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Does an employer have to give staff bank holidays off?

Published 18 July 2022

Let’s face it we all like a break from work and bank holiday is the perfect time to have one - but are all employees entitled to have that time off?

For many workers, the idea of a long weekend created by a bank holiday is always likely to be an appealing one.

But not all employees are permitted to have those days off work.

The next bank holiday this year is on 29 August, followed by Boxing Day and 27 December, which is a substitute day because Christmas Day falls on a Sunday [1 cited 18.7.22]. When days which are usually bank holidays fall on weekends, a substitute weekday becomes a bank holiday instead.

Whether or not you have to give staff bank holidays off will strictly depend on what is in their contract of employment [2 cited 18.7.22]

The document sets out the legally enforceable terms and conditions that govern the working relationship between both parties.

In accordance with section 1 of the Employment Rights Act 1996, as an employer you must give employees a written statement of terms and conditions of employment, which must contain terms relating to bank holidays [3 cited 18.7.22]

There is no general legal right to time off, for bank holidays although it is a common practice to give time off.

Many employees will have the right to bank holidays written into their contract.

If you need to check this, review the document and look for wording like ‘holidays,’ ‘holiday entitlement’ or ‘annual leave.’ [4 cited 27.7.22]

You might see something that says, “In addition to bank and public holidays, your annual entitlement to holidays is … days” - this would mean you get bank and public holidays in addition to your annual leave entitlement.

Or you might see, “Your annual holiday entitlement (inclusive of bank and public holidays) is ... days” - this would mean you have to take bank holidays as part of your annual leave entitlement.

You must adhere to what is in the contract you have agreed with the employee re bank holidays. If you do not, they could challenge you.

These are testing times for businesses in all sectors who are having to adapt to survive. If this means you now want your staff to work bank holidays, despite the contract allowing them those days off, then discuss it with them.

You must get an employee’s agreement if you want to amend or update any terms or conditions in their contract [5 cited 18.22]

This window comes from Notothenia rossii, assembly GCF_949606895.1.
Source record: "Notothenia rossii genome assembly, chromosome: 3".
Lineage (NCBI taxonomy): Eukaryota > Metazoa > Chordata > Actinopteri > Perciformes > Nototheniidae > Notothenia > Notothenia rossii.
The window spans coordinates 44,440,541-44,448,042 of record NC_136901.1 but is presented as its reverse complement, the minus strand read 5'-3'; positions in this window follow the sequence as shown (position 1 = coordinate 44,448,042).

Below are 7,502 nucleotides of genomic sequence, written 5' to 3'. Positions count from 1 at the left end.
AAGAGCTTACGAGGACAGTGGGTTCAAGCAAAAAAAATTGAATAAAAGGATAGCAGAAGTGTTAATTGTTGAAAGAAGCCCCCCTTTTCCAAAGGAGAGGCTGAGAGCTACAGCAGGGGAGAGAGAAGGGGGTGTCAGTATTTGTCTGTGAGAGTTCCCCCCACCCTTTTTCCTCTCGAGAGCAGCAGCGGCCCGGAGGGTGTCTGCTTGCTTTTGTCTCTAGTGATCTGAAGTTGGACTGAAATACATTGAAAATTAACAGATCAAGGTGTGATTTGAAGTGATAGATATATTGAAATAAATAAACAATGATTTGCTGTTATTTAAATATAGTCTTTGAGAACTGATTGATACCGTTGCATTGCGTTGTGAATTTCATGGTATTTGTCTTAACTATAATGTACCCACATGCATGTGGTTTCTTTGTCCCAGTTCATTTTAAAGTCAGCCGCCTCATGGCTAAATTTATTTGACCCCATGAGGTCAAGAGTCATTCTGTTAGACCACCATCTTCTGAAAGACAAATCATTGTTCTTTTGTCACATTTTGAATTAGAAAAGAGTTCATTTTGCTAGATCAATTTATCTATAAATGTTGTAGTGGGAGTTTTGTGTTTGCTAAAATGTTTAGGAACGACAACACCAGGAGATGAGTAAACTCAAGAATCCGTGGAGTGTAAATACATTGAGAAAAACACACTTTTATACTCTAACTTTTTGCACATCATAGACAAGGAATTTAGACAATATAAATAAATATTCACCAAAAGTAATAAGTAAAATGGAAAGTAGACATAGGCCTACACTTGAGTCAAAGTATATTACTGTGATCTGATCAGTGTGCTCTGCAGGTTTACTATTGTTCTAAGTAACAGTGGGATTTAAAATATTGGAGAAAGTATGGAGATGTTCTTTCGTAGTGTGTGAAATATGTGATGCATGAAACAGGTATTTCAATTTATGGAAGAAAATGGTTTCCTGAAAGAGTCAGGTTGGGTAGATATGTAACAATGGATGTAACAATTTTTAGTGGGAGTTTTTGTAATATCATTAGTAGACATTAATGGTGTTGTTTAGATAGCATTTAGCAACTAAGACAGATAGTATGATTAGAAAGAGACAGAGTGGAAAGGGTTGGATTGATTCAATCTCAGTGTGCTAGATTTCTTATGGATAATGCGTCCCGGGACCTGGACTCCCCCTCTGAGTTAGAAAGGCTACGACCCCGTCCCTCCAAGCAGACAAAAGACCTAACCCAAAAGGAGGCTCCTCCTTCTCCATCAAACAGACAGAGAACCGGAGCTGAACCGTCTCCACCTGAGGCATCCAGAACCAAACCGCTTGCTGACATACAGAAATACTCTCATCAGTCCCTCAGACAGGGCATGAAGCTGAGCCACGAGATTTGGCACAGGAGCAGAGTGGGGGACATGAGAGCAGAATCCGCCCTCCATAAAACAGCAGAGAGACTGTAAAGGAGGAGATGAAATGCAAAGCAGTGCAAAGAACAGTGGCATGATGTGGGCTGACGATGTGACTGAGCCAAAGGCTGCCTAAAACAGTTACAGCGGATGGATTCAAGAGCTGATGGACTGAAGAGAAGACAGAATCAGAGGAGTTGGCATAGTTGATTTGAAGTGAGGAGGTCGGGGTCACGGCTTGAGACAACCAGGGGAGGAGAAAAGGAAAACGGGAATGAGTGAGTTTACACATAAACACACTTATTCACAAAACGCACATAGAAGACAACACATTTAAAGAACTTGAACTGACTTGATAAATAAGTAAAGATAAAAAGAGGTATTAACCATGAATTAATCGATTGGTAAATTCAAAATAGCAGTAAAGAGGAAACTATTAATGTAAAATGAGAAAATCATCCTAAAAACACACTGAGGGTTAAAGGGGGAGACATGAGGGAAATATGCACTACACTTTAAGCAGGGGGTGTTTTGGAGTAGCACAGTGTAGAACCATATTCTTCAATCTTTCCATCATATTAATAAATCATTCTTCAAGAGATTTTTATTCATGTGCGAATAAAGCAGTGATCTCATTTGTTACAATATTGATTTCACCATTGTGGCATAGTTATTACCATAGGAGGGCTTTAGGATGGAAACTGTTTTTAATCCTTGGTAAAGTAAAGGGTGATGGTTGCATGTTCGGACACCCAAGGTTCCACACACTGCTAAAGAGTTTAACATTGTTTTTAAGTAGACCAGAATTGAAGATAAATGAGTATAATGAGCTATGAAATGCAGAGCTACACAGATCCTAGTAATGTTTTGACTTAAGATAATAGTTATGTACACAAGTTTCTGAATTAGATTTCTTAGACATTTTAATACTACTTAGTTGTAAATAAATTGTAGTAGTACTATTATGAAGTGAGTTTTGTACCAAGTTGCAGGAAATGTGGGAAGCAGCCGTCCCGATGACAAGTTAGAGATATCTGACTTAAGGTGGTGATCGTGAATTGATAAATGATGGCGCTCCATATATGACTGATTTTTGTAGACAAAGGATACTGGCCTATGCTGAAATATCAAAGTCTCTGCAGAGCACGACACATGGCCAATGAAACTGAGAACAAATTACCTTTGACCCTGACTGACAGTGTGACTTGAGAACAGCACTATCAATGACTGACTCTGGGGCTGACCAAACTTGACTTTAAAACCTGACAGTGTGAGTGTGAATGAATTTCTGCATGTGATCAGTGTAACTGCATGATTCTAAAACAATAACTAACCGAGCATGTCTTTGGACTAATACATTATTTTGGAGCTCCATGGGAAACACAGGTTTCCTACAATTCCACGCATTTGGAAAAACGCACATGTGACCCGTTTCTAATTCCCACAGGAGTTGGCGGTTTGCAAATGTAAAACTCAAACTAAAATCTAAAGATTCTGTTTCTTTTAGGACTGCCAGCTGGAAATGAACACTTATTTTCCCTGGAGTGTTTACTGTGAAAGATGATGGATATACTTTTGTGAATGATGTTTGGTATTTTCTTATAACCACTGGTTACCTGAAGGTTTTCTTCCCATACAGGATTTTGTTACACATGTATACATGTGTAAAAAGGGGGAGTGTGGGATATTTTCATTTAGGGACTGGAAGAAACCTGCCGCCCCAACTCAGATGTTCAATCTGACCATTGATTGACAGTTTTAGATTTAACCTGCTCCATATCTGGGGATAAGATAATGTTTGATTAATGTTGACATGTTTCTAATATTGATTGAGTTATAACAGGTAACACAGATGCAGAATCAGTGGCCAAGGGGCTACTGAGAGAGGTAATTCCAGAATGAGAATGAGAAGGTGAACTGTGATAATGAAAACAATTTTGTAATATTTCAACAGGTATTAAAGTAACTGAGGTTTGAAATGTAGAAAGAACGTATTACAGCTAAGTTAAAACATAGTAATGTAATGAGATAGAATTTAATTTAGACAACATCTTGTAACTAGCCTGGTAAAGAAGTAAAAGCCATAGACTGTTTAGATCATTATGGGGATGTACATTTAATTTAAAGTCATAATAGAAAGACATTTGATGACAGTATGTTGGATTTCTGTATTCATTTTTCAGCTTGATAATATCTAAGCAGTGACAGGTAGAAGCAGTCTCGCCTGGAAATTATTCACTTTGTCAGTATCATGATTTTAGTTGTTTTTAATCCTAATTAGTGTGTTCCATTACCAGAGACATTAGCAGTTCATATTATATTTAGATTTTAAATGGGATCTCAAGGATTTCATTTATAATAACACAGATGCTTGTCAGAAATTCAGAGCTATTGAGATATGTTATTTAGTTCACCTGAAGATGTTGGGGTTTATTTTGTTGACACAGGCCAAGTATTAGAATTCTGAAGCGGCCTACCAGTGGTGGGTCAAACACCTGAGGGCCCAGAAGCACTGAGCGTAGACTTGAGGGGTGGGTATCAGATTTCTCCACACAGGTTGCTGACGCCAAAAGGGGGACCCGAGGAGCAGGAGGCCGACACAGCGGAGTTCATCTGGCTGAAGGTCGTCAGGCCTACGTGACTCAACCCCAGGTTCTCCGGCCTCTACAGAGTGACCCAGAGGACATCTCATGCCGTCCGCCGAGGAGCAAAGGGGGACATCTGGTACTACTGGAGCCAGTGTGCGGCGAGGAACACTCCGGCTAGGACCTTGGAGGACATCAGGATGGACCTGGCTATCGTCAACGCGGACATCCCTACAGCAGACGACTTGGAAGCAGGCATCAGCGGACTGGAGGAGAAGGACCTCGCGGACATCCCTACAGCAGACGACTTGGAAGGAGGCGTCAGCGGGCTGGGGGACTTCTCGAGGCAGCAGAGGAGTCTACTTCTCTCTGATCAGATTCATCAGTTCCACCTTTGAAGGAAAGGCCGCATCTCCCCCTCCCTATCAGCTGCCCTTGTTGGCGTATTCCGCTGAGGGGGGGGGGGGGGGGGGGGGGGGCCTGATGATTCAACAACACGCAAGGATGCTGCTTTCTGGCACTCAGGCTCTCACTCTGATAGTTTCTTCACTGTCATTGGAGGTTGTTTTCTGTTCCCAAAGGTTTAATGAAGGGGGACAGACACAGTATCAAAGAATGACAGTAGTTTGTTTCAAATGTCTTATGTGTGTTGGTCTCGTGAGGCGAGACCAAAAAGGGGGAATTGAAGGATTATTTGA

You should:

  • Consult or negotiate with employees or their representatives (for example from a trade union or staff association)
  • Explain the reasons for changes
  • Listen to alternative ideas from employees

If you simply enforce changes or fail to honour the terms of an employment agreement it could lead to the employee submitting a formal complaint and raising a grievance [6 cited 18.7.22]

In such circumstances the grounds for grievance are likely to include a breach of contract.

If the contract does not mention bank holidays discuss it with the employee and reach an agreement about if they will or will not work on those days.

If there is no written contract of employment then whether or not an employee will be entitled to bank holidays off work will depend on what has been verbally agreed or on custom and practice.

In England and Wales, there are usually eight bank holidays every year, while in Scotland there are nine and in Northern Ireland there are 10.

The Royal family can add extra bank holidays, which happened earlier this year to mark the Queen's Jubilee, and 70 years since she first became the country's monarch.

Bank holidays were first introduced by Sir John Lubbock, a writer, banker and politician [7 cited 18.7.22] It was 151 years ago that he drafted the Bank Holiday Bill, which subsequently became law and created the first official bank holidays.

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For employment law advice or if you are affected or want information and support by any of the issues in this article please give us a call. 

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